Conflict and Conflict Resolution in Pre-Colonial Igbo Society of Nigeria

Francisca Akunna Ezenwoko, Joseph Inegbenebho Osagie

Abstract


This paper examines conflict and conflict resolution among the Igbo of Nigeria in pre-colonial period. Conflicts have always been part of human societies. So long as there is interaction amongst individuals or societies, there are bound to be conflicts as a result of fact that interests among individuals and societies interest vary. In pre-colonial Igbo society, various types of conflicts manifested. These included inter-personal, intra-community and inter-community conflicts, some of which led to wars. However, there were various means by which these conflicts were resolved to the satisfaction of the warring parties.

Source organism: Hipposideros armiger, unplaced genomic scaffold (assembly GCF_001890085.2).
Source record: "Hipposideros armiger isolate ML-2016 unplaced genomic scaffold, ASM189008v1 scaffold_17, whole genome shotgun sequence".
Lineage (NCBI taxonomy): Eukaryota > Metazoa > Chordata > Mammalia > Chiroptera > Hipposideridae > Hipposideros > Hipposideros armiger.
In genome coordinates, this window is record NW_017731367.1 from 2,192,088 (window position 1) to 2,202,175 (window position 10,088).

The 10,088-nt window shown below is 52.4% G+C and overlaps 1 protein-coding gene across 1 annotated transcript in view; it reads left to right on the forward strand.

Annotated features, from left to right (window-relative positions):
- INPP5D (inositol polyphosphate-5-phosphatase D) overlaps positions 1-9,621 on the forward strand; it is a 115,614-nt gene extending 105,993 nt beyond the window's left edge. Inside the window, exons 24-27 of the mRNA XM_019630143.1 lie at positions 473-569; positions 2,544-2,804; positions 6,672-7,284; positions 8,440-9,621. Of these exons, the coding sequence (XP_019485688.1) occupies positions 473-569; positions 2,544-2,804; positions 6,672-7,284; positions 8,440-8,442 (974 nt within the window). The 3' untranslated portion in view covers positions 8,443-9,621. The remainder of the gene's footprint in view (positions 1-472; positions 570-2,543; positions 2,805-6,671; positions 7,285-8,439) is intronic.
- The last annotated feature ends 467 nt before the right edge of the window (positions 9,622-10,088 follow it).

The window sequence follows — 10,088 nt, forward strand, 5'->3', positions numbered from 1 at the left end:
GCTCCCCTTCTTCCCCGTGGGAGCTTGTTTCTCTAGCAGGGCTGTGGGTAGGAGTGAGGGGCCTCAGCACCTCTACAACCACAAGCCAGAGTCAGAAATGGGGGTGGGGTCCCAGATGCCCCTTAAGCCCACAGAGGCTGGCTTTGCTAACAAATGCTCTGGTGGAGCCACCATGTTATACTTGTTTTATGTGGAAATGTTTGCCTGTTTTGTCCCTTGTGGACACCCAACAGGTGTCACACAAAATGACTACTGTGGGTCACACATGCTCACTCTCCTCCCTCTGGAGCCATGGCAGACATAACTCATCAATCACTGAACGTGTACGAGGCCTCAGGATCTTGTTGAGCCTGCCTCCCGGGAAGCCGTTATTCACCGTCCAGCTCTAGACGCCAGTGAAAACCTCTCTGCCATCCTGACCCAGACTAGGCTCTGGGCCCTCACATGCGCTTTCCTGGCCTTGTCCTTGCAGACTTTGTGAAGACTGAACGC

Conflict resolution mechanism was an integral part of pre-colonial Igbo village democracy. The absence of a centralized system of government among the people in pre-colonial period did not mean that the people were in a state of anarchy. As in most pre-colonial African societies, there were bound to be conflicts amongst individuals and communities but there also existed traditional methods by which they were resolved to ensure that peace and order were achieved and maintained in the society.  It is however hopes that the lessons to be learn from the findings of this paper, if properly applied, would be of great benefit to those who are charged with the responsibilities of finding amicable resolutions to the various intra and inter ethnic as well as sectarian crises presently ravaging various parts of the Nigeria and African continent in general.

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